N9670 (cn 90/msn 20109) was delivered 29 December 1970, operated as passenger airliner for AA through 1984, converted to Combi and sold to Pan Am in 1984, then sold to UPS in 1992 and finally to Polar Air Cargo as N858FT.
N9671 (cn 115/msn 20323) was delivered 26 February 1971, converted to Freighter in 1975 and sold to Flying Tigers as N802FT, back to American from 1981 to 1984 and finally retired for UPS as N671UP in December 1995.
N9672 (cn 119/msn 20324) was delivered 16 April 1971, converted to Freighter in 1976, sold to UPS in 1984 as N672UP and retired in December 1995.
N9673 (cn 125/msn 20325) was delivered 20 April 1971, converted to Freighter in 1976, sold to UPS in 1984 as N673UP and retired in December 1995.
N9674 (cn 133/msn 20326) was delivered 12 May 1971, operated as passenger airliner for AA through 1983, sold to Pan Am, leased to Tower Air in 1987, returned to Pan Am until 1991, sold to UPS in 1992 and finally to Polar Air Cargo as N859UP.
N9675 (cn 136/msn 20390) was delivered 25 May 1971, leased to TMA in 1976 as OD-AGM, back to AA in 1977, sold to UPS in 1987 as N675UP until retirement in December 1995.
N9676 (cn 143/msn 20391) was delivered 25 June 1971, leased to TMA in 1975 as OD-AGC, sold to PanAm in 1977 as N901PA, sold to Flying Tigers in 1983 as N820FT, re-registered N629FE after the Tigers-FedEx merger, sold to UPS in 1990 as N677UP until retirement in June 1991.
N58202 (cn 439/msn 21962) was a 747-SP31 delivered to TWA on 21 March 1980, acquired by American in 1986 as N601AA until 1992, then operated by Kazakhstan Airlines as UN-001, Air Finance Ltd. as P4-AFE and finally Air Atlanta Icelandic as TF-ABN.
N57203 (cn 441/msn 21963) was a 747-SP31 delivered to TWA on 8 May 1980, acquired by American in 1986 as N602AA until 1992, now a VIP Transport for the UAE Government as A6-SMM.
Trident From United Kingdom, joined Feb 2000, 484 posts, RR: 0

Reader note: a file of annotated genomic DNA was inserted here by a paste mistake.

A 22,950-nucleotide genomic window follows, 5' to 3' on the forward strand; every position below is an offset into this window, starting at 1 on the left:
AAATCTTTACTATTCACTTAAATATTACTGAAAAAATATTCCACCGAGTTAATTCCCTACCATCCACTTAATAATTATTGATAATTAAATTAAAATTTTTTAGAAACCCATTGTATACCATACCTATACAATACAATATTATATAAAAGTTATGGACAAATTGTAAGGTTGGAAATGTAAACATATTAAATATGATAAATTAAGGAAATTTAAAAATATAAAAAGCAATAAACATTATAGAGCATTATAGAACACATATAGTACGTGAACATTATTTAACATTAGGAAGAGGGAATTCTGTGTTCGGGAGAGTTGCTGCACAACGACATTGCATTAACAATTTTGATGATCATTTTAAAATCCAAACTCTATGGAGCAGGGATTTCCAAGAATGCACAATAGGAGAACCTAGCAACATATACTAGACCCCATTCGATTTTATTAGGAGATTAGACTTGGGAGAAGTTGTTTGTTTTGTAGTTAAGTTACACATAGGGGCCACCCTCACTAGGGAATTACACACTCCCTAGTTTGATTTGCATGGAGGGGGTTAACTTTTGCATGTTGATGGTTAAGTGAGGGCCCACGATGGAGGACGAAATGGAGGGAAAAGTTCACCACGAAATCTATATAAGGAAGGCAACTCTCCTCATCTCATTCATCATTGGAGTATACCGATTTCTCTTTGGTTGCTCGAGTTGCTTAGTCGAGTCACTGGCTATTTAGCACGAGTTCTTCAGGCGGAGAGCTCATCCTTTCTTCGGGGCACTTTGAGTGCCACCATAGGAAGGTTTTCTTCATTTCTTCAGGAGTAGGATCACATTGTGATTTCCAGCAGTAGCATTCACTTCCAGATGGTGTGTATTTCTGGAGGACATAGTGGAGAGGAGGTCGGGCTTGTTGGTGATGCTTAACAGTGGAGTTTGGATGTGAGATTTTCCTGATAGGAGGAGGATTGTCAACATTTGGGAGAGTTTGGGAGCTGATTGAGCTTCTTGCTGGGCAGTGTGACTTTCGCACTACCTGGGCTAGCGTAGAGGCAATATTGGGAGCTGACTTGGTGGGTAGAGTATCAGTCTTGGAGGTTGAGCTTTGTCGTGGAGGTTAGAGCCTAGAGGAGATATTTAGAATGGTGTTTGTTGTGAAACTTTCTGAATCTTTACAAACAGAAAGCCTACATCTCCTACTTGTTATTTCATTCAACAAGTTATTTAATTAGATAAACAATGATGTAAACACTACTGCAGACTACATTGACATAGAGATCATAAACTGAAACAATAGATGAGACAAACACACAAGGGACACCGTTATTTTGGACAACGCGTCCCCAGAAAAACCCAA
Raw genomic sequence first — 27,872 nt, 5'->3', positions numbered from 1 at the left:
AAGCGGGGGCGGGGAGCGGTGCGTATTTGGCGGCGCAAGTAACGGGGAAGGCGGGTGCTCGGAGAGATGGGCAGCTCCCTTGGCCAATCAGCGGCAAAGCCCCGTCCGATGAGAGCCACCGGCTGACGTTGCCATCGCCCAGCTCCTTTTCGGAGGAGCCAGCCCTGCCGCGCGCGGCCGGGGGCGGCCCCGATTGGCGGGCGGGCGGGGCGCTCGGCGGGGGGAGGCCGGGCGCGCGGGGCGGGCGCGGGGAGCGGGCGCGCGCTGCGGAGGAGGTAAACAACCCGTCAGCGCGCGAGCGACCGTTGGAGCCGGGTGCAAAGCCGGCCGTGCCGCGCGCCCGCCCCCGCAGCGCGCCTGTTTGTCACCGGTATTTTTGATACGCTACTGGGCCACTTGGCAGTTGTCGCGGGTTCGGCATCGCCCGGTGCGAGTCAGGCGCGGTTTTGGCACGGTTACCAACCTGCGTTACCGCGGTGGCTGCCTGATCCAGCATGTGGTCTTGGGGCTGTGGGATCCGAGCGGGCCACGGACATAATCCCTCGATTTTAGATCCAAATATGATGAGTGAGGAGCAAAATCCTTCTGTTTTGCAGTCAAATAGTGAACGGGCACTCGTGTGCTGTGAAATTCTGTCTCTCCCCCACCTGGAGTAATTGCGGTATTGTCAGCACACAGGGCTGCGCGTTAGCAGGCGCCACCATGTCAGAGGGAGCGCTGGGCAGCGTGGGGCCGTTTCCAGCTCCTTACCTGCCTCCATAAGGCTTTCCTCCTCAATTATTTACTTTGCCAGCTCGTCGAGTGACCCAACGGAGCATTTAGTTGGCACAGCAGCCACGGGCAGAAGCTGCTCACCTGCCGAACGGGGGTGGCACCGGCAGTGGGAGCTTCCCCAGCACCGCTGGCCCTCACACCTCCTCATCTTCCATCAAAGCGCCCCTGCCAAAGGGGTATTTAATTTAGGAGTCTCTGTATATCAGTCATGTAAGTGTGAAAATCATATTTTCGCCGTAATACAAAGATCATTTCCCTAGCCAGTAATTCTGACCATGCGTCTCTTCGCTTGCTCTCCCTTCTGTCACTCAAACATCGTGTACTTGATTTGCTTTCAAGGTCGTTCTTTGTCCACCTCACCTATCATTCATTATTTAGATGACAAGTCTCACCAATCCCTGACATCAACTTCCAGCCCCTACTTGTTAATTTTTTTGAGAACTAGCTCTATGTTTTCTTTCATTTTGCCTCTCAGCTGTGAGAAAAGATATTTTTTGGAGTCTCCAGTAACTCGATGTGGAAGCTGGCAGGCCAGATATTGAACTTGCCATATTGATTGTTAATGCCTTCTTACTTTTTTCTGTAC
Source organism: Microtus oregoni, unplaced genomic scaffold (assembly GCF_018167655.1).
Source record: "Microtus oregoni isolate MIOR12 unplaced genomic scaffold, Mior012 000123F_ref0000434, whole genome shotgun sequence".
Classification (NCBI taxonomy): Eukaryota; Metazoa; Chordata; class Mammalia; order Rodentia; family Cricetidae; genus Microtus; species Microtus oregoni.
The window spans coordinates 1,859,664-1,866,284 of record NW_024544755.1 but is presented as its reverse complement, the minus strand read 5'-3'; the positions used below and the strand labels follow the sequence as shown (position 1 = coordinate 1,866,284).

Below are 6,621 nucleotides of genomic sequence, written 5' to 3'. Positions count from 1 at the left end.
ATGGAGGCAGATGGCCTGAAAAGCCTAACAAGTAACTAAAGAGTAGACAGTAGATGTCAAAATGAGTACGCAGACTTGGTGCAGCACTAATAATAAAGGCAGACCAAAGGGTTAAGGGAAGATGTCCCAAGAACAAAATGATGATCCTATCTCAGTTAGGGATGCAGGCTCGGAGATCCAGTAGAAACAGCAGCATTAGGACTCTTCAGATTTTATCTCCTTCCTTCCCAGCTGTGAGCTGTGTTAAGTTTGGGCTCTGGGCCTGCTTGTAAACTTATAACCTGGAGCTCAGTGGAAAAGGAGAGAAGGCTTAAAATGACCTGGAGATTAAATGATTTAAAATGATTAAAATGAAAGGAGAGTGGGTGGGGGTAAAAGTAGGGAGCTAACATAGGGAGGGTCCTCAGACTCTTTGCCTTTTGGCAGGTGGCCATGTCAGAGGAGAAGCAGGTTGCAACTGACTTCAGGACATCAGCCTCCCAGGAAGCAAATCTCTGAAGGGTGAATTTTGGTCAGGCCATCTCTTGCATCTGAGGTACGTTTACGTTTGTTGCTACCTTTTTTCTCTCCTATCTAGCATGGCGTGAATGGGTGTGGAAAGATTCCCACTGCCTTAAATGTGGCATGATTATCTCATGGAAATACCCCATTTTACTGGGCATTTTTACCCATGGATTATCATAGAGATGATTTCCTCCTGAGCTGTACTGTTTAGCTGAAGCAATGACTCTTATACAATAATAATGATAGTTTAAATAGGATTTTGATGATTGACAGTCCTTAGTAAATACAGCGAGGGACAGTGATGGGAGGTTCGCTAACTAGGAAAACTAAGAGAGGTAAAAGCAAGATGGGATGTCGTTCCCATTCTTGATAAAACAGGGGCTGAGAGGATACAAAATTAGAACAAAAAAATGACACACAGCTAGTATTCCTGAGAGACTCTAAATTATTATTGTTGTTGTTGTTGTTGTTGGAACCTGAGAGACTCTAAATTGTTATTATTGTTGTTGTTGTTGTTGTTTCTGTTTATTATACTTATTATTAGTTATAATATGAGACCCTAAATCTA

Reply 9, posted (13 years 1 month 1 week 3 days 16 hours ago) and read 2488 times:
NASA acquired their first ex-AA 747-100 in 1976. It was used, still in basic AA colours, to carry the first Shuttle (Enterprise) aloft on the glide tests which were carried out in 1977. It was then used in 1979 to carry the first space-worthy Shuttle (Columbia) from the Rockwell factory in California to Cape Canaveral in preparation for the first space flight. It was during this ferry flight that the famous incident where the Shuttle lost hundreds of its tiles took place. For this, and other reasons, the first flight of the Shuttle was delayed until April 1981. Later, the 747 was repainted in NASA "house" colours of white roof with blue cheatline. It, and a second 747, have been in regular use ever since ferrrying the Shuttle fleet between Edwards AFB and Cape Canaveral when required.
Browntailwhale From United States of America, joined Oct 2001, 213 posts, RR: 0
Reply 10, posted (13 years 1 month 1 week 3 days 8 hours ago) and read 2346 times:
B747-437B, I don't know what database you are using for your Ex-AA 747 numbers, but it is full of errors. 672, 673, 674, 675 and 676 are still in daily service with UPS, I should know as I fly them. BTW, 672 and 674 are scheduled to be scrapped right after peak.
SafetyDude From United States of America, joined Sep 2001, 3795 posts, RR: 14
Reply 12, posted (13 years 1 month 1 week 3 days 7 hours ago) and read 2278 times:
The 747 needs a long turnaround and the more the plane flies, the more money the airline makes and with a long turnaround, two 767 would eventually beat the 747.
UAL and Northwest use their 747 on mainly international routes, and a few domestic simply because they find (on domestic) that the time of the day is right and they are usually filled with passengers and also go to a hub. (UAL has a Denver-LAX/SFO 744 route that I believe goes to Asia/the Pacific.) Delta uses a MD-11 from MCO-ATL, then ATL-JFK, then I think it goes back or goes into Europe and on the MCO-ATL route, the planes are filled with no room to spare. The MD-11 is I think the second biggest plane (I do not know about Airbus).
N751PR From Japan, joined May 2002, 1249 posts, RR: 1
Reply 15, posted (13 years 1 month 1 week 3 days 6 hours ago) and read 2225 times:
That and its sister a/c keeps on flying over us here in PMD occasionally. I remember going inside the ex.AA 747 in the Edwards AFB Air Show one time. The nose part is where the seats seem to only be located and behind that is just empty space. Just wish I had a photo of that.
"Ladies and Gentlemen it's happy hour. You will get two approaches for the price of one."
Trident From United Kingdom, joined Feb 2000, 484 posts, RR: 0
Reply 16, posted (13 years 1 month 1 week 3 days ago) and read 2155 times:
The ex AA NASA 747 visited the Paris Air Show, carrying a Shuttle, in 1983. On the way back to the US, it visited Stansted airport. Thousands of enthusiasts flocked to Stansted to see the "combo" on the ground.